The Surrounding Area
The district known as the South Hams is one of the most beautiful areas in Devon, and the thriving town of Totnes is the jewel in its crown. Positioned on a hill that slopes down to the River Dart, Totnes is surrounded by rich and inspiring countryside.
The river, one of several interesting waterways in the area, is home to a wide range of birds and animals. This diversity includes little egrets, cormorants, kingfishers, grey seals and the elusive otter.
Ideally situated between Dartmoor and the sea, Totnes is a perfect base from which to explore South Devon. Though located in the very rural South Hams, it is only a short distance from the more metropolitan attractions of Torbay, the county town of Exeter and the famous seaport of Plymouth.
A very attractive, unified village in grey stone, next to the Sharpham estate. Pleasant village pub and 15th-century church.
A small village full of well-kept cottages and gardens, part of the Duke of Somersetís estate. About a mile away, Berry Pomeroy Castle (English Heritage) is reputedly the most haunted castle in England, romantically situated in a wood on the edge of a cliff.
A large village deep in the country, with an interesting church and lively pubs.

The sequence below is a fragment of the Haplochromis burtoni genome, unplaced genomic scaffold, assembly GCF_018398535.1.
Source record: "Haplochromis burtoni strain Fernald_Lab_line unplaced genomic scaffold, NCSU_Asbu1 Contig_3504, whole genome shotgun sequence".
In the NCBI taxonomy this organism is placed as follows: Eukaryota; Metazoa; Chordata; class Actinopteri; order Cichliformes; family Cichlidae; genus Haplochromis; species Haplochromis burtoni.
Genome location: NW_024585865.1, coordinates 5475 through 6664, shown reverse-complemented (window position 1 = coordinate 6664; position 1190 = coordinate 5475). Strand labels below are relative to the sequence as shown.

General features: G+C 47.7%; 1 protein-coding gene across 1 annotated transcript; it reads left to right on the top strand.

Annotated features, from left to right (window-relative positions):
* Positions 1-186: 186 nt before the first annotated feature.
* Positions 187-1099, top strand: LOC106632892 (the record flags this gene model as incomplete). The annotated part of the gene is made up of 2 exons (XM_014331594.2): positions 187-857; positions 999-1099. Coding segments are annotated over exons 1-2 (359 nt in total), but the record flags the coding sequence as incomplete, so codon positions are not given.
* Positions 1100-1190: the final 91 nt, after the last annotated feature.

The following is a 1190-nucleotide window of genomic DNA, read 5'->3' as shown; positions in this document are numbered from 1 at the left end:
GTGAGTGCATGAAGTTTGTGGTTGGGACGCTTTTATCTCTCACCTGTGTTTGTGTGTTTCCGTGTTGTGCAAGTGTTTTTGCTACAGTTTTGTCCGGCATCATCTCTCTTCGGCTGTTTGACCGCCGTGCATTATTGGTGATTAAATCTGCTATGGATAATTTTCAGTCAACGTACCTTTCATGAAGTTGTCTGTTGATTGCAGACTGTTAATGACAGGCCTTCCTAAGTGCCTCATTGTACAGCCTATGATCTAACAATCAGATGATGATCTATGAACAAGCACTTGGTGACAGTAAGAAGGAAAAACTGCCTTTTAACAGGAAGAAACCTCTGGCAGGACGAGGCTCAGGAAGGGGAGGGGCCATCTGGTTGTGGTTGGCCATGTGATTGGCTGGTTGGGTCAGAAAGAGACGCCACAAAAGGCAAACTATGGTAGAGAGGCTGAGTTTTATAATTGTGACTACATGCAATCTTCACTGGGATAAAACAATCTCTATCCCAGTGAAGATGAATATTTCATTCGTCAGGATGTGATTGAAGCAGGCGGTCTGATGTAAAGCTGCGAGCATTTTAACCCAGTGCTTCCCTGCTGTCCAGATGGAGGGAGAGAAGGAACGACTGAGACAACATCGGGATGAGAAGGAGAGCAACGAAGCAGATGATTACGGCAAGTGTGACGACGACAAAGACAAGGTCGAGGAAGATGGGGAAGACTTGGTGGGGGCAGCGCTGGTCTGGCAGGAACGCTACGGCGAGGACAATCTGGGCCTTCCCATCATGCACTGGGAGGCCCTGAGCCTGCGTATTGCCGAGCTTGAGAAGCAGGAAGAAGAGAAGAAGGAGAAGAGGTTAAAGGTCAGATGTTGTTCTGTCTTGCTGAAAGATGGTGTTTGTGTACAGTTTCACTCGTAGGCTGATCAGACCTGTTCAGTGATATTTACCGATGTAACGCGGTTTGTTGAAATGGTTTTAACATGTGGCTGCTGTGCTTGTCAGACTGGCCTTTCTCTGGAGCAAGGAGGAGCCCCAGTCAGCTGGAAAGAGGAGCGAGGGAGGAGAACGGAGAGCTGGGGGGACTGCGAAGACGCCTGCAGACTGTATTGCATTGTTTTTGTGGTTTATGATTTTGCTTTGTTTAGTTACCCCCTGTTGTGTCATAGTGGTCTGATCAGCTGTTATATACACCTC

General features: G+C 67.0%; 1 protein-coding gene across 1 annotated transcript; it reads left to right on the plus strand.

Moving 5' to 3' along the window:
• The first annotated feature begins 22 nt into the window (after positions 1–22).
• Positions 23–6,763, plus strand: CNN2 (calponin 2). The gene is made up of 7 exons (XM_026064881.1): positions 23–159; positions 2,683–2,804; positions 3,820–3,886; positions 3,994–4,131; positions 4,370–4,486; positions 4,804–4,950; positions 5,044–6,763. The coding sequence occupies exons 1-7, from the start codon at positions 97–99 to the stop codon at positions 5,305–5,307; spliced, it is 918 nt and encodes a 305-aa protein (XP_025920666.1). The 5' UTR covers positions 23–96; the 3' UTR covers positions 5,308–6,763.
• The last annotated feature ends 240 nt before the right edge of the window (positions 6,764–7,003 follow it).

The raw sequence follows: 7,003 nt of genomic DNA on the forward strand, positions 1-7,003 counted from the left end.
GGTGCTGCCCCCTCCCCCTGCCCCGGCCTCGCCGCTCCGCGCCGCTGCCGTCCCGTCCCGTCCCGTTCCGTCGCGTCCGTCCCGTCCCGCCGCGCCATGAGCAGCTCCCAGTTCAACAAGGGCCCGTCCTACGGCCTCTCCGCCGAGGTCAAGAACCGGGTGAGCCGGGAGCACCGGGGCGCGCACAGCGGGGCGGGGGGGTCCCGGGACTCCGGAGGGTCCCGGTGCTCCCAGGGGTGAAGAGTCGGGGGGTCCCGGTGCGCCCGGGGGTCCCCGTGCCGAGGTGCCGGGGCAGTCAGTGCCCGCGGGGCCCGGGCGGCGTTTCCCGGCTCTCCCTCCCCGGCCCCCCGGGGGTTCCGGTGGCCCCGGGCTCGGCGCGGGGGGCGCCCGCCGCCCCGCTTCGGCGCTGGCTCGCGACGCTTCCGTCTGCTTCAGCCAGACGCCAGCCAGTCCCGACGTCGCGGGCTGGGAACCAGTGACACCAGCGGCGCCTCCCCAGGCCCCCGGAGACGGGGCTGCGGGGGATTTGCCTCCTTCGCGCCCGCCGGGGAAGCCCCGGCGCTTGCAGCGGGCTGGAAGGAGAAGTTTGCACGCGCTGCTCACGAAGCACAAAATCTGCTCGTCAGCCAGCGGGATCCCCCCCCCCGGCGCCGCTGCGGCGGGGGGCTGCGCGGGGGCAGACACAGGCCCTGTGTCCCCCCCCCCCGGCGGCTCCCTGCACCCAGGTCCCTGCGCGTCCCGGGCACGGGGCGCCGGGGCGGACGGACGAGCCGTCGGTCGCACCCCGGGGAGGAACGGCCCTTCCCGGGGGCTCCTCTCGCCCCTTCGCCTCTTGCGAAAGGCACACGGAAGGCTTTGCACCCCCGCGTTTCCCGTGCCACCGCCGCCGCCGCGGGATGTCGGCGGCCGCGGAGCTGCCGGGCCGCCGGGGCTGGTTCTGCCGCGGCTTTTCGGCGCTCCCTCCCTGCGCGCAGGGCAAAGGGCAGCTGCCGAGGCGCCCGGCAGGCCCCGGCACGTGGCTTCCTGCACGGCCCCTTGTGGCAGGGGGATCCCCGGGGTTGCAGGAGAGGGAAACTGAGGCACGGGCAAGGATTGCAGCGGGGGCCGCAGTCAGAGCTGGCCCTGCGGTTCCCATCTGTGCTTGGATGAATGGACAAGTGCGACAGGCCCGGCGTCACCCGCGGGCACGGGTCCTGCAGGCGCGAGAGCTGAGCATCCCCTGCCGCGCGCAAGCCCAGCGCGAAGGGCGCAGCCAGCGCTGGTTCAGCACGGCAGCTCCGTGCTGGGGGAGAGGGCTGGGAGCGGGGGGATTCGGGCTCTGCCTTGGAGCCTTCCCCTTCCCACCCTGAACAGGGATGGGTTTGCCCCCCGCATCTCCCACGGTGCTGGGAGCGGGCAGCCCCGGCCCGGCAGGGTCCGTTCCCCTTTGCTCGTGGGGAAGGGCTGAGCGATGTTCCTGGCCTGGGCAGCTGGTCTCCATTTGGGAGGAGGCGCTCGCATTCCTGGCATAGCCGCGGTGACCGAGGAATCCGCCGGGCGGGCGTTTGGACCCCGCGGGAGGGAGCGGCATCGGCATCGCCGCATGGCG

Set amidst rolling hills on the way to Dittisham with the ruins of a Medieval nunnery.
A settlement just north of Totnes, probably best known for its association with the Dartington Hall.
A picturesque village with steep, narrow streets and atmospheric cottages winding high above the River Dart, and dropping down to the waterís edge. Once famous for its plums, now for its residents, including the Dimbleby family.
A classic Devon village with church and pub adjacent to each other, and with old and new houses denoting a varied and active population.
Positioned on the main road to Dartmouth and Kingsbridge, with an old inn by the church. Two ancient hill forts stand guard over it: Halwell Camp and Stanborough Camp.
On the same road as Halwell but a little nearer to Totnes. Once a mill village, it has a pub, a post office and a pleasant riverside area with seating.
Situated deep in a valley, with flowing streams and pretty cottages, and an enjoyable pub near the church.
Staverton station on the South Devon Railway has been used frequently for films and TV programmes. A short way along the road is the village, with riverside walks and a famous inn.
A large riverside village on the Dart, traditionally known for its salmon fishery and apple orchards. Spend time exploring the narrow streets and atmospheric pubs, and marvel at the huge yew tree in the churchyard. George Jackson Churchward, the steam locomotive designer, was born here.
Located on Bow Creek, the largest tributary of the Dart. This was once an important industrial village, with mills, busy quays and limekilns. Now a delightful waterside retreat, well-known for its two famous inns.